D0 Silicon Upgrade: Thermal Conductivity Measurements of a Variety of Epoxies and Greases Used for CDF/D0 Silicon Detector Ladder Construction

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The bulk thermal conductivity of several epoxy mixtures was measured with a setup at Lab D. Samples are prepared by using two aluminum cylinders of 3/4-inch diameter. The cylinders have holes drilled in them for insertion of temperature sensors (0.040-inch diameter thermistors), a heating element (standard resistor), and a tapped hole for heat sinking to a plate. The two cylinders are held together during gluing, and the thickness of the glue bead is controlled by using a shim of kapton tape, nominally 3.5 mils thickness per ply of tape. A resistor is glued into the hole using 5 minute epoxy. ... continued below

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5 pages

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Gillespie, Gordie; Jostlein, Hans; Ratzmann, Paul & /Fermilab January 12, 1996.

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The bulk thermal conductivity of several epoxy mixtures was measured with a setup at Lab D. Samples are prepared by using two aluminum cylinders of 3/4-inch diameter. The cylinders have holes drilled in them for insertion of temperature sensors (0.040-inch diameter thermistors), a heating element (standard resistor), and a tapped hole for heat sinking to a plate. The two cylinders are held together during gluing, and the thickness of the glue bead is controlled by using a shim of kapton tape, nominally 3.5 mils thickness per ply of tape. A resistor is glued into the hole using 5 minute epoxy. Care is taken to avoid shorting the leads to the aluminum cylinder. Once the sample is prepared, the sample is fixed to the heat sink using the tapped hole provided. Thermistors are carefully inserted into the four holes. Once set up, the data acquisition program is run for a half-hour prior to turning on the heater power. This is done to ensure that all temperatures stabilize, and this is checked when doing the analysis. The power is then turned on and run until the temperatures have stabilized, which takes two additional hours. The data acquisition program outputs the four measured temperatures in the form of a voltage. which is read across the thermistor. With known temperatures, a known geometry, and known joint thickness, the temperature drop across the joint can be extrapolated and the bulk thermal conductivity of the interface material can be calculated. The power is measured directly using an ammeter in series with the power supply, and measuring the voltage across the resistor while powered up. The resistor value is measured using a hand held device in order to cross-correlate the measurements. The voltage and current are independently measured using the data acquisition program. Their product has been consistently found to be a factor of 10.7 {+-} 0.1 lower than the manual measurement of power and has proven to be a good cross-check to the measurement of the power dissipation (the current and voltage readouts to the acquisition program are stepped down with series and parallel resistors, hence off by a factor). The gradient within the aluminum yields the thermal conductivity of the aluminum, knowing the power and geometry of the piece. The measured aluminum conductivity has been consistently 207 W/m-K with a standard deviation of 13 W/m-K for a large number of measurements, in good agreement with published values. This calculation provides additional cross-check as to the validity of the measurement.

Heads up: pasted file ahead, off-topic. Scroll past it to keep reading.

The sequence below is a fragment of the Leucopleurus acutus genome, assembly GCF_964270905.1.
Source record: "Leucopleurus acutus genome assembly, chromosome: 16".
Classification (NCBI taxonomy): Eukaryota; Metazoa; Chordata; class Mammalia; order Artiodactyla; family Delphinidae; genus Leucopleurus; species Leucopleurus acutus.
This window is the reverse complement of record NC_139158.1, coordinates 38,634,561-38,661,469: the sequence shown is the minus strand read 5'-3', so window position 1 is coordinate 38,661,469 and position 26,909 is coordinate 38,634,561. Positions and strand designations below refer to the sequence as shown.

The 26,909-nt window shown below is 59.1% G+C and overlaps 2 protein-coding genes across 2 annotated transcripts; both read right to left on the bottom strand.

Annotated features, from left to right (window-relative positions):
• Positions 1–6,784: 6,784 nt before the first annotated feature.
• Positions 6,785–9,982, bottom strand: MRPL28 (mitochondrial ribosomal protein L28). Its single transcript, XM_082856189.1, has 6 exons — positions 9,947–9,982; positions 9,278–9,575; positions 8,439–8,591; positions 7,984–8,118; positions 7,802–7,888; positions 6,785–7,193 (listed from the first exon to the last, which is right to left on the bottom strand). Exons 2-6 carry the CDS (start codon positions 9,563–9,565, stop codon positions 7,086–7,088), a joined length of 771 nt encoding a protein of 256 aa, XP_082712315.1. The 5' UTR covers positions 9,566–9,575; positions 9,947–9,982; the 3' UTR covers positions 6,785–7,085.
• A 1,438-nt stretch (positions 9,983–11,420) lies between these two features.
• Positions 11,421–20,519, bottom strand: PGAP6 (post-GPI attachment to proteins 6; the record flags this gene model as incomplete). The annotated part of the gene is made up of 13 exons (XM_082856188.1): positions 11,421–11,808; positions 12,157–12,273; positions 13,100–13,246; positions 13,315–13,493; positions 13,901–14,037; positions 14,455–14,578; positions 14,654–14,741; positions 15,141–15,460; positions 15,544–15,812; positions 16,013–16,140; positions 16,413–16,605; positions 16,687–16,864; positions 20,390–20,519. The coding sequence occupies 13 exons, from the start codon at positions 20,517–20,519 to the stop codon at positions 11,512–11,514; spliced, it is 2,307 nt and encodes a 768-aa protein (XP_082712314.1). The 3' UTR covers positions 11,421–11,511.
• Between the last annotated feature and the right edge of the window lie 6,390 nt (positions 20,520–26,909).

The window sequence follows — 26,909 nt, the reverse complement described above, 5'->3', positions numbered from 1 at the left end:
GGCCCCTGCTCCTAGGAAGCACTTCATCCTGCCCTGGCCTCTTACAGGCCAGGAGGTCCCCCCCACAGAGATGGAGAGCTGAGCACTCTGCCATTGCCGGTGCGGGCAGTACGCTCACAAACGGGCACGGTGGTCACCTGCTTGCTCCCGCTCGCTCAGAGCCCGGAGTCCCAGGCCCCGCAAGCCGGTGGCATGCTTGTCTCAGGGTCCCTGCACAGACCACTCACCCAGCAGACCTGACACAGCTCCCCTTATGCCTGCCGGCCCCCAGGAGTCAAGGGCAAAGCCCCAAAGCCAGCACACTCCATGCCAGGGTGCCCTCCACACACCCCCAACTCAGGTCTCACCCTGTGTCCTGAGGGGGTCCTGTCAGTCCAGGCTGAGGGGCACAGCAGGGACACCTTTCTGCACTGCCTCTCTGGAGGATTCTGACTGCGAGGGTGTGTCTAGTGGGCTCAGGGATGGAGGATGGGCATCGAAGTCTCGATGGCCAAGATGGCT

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5 pages

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  • Report No.: FERMILAB-D0-EN-444
  • Grant Number: AC02-07CH11359
  • DOI: 10.2172/1033287 | External Link
  • Office of Scientific & Technical Information Report Number: 1033287
  • Archival Resource Key: ark:/67531/metadc836383

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Office of Scientific & Technical Information Technical Reports

Reports, articles and other documents harvested from the Office of Scientific and Technical Information.

Office of Scientific and Technical Information (OSTI) is the Department of Energy (DOE) office that collects, preserves, and disseminates DOE-sponsored research and development (R&D) results that are the outcomes of R&D projects or other funded activities at DOE labs and facilities nationwide and grantees at universities and other institutions.

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Creation Date

  • January 12, 1996

Added to The UNT Digital Library

  • May 19, 2016, 3:16 p.m.

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  • Aug. 30, 2016, 2:54 p.m.

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Gillespie, Gordie; Jostlein, Hans; Ratzmann, Paul & /Fermilab. D0 Silicon Upgrade: Thermal Conductivity Measurements of a Variety of Epoxies and Greases Used for CDF/D0 Silicon Detector Ladder Construction, report, January 12, 1996; Batavia, Illinois. (digital.library.unt.edu/ark:/67531/metadc836383/: accessed January 17, 2018), University of North Texas Libraries, Digital Library, digital.library.unt.edu; crediting UNT Libraries Government Documents Department.